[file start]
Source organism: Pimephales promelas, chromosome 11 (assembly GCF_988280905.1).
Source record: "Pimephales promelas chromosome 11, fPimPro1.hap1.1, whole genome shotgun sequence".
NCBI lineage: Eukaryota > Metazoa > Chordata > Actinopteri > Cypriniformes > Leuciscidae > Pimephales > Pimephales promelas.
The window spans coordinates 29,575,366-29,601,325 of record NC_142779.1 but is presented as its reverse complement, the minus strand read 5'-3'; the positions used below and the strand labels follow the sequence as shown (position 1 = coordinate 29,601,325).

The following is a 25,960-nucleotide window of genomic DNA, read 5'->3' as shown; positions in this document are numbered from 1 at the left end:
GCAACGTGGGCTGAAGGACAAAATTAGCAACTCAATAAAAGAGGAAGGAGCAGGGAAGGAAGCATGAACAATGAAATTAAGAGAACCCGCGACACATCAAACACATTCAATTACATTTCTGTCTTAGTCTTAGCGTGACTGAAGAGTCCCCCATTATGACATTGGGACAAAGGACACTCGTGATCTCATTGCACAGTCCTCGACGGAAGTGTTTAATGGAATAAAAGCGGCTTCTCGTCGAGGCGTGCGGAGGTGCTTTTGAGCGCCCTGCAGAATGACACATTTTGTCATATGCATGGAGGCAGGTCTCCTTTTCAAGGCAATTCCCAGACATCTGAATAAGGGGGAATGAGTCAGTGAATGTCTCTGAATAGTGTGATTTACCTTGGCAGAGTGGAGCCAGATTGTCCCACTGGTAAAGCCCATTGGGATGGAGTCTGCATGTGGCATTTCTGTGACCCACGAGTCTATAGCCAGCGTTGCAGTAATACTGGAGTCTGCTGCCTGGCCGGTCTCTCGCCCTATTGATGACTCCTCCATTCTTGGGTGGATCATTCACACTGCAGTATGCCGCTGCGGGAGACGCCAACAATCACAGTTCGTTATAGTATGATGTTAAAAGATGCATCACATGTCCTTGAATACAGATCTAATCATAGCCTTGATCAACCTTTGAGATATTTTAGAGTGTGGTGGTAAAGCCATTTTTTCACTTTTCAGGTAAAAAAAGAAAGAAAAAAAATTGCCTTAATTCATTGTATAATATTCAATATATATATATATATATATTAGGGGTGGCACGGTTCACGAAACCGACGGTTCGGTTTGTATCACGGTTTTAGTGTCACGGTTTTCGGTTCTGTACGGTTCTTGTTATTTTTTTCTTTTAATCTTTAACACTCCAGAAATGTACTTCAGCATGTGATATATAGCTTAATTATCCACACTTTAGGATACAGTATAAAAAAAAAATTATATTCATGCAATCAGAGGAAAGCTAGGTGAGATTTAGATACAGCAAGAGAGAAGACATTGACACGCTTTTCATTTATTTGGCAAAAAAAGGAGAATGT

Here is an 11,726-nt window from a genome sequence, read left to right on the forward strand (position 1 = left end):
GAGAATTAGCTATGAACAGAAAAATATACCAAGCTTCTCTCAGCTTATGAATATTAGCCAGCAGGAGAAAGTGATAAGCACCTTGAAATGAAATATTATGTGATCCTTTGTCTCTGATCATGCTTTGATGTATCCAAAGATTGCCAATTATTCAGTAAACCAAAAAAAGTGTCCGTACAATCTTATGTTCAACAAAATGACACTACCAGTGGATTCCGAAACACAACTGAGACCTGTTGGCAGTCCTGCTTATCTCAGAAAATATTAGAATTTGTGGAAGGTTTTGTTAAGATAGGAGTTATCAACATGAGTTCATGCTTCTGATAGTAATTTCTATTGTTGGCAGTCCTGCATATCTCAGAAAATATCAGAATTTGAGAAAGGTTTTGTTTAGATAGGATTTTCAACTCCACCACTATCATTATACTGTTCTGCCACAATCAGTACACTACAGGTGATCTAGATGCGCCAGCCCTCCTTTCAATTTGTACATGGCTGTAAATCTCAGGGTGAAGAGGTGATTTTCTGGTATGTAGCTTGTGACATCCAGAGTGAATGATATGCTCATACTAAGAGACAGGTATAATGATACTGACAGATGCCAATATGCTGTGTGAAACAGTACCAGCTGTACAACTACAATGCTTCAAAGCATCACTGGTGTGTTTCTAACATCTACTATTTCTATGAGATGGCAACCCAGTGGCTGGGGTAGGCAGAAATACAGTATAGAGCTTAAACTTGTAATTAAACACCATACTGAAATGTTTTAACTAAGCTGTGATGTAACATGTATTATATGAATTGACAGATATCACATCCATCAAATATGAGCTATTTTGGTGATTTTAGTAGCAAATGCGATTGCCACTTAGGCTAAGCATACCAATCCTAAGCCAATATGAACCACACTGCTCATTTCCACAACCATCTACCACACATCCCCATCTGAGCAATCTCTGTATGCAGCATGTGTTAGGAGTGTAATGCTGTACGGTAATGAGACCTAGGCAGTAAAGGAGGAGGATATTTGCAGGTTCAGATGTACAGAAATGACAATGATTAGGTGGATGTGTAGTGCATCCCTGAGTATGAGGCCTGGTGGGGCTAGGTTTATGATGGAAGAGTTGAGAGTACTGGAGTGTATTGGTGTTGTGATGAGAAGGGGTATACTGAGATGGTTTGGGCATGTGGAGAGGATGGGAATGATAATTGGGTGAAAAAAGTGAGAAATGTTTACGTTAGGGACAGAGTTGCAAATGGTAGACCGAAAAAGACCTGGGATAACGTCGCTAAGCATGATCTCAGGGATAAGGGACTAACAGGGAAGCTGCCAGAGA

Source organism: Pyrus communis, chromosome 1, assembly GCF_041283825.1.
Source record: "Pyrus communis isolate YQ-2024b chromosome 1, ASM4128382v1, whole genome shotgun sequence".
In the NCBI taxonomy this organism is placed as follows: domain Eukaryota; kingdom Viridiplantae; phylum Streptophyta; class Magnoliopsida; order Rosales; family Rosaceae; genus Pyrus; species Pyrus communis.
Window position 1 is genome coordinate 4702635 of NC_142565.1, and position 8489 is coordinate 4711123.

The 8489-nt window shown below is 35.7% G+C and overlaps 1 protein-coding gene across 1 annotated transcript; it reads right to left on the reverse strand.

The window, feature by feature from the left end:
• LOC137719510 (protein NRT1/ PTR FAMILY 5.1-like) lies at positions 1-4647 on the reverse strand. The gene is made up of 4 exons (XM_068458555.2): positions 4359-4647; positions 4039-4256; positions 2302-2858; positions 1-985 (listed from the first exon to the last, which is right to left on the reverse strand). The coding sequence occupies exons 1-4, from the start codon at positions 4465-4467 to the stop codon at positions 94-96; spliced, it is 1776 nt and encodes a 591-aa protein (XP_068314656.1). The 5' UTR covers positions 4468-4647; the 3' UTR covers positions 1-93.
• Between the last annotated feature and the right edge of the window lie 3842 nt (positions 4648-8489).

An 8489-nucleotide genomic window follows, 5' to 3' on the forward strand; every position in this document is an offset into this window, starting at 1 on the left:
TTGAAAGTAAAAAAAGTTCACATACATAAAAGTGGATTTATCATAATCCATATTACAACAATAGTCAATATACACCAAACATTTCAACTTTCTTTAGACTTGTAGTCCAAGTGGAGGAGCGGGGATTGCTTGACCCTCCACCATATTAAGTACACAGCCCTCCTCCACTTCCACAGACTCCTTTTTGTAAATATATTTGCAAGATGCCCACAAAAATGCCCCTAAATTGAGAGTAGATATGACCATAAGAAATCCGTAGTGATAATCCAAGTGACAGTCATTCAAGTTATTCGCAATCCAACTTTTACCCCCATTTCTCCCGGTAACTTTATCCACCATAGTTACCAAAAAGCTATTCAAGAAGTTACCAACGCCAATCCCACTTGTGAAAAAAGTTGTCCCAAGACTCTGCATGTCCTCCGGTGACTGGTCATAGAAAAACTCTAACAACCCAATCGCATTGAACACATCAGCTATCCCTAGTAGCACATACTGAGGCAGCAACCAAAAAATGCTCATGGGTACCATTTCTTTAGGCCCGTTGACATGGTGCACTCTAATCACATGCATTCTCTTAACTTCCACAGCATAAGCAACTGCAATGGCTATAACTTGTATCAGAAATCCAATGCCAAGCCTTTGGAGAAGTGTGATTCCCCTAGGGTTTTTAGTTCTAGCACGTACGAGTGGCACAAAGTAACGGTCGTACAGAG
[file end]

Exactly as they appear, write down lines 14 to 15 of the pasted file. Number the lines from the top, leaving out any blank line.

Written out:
The window, feature by feature from the left end:
• LOC137719510 (protein NRT1/ PTR FAMILY 5.1-like) lies at positions 1-4647 on the reverse strand. The gene is made up of 4 exons (XM_068458555.2): positions 4359-4647; positions 4039-4256; positions 2302-2858; positions 1-985 (listed from the first exon to the last, which is right to left on the reverse strand). The coding sequence occupies exons 1-4, from the start codon at positions 4465-4467 to the stop codon at positions 94-96; spliced, it is 1776 nt and encodes a 591-aa protein (XP_068314656.1). The 5' UTR covers positions 4468-4647; the 3' UTR covers positions 1-93.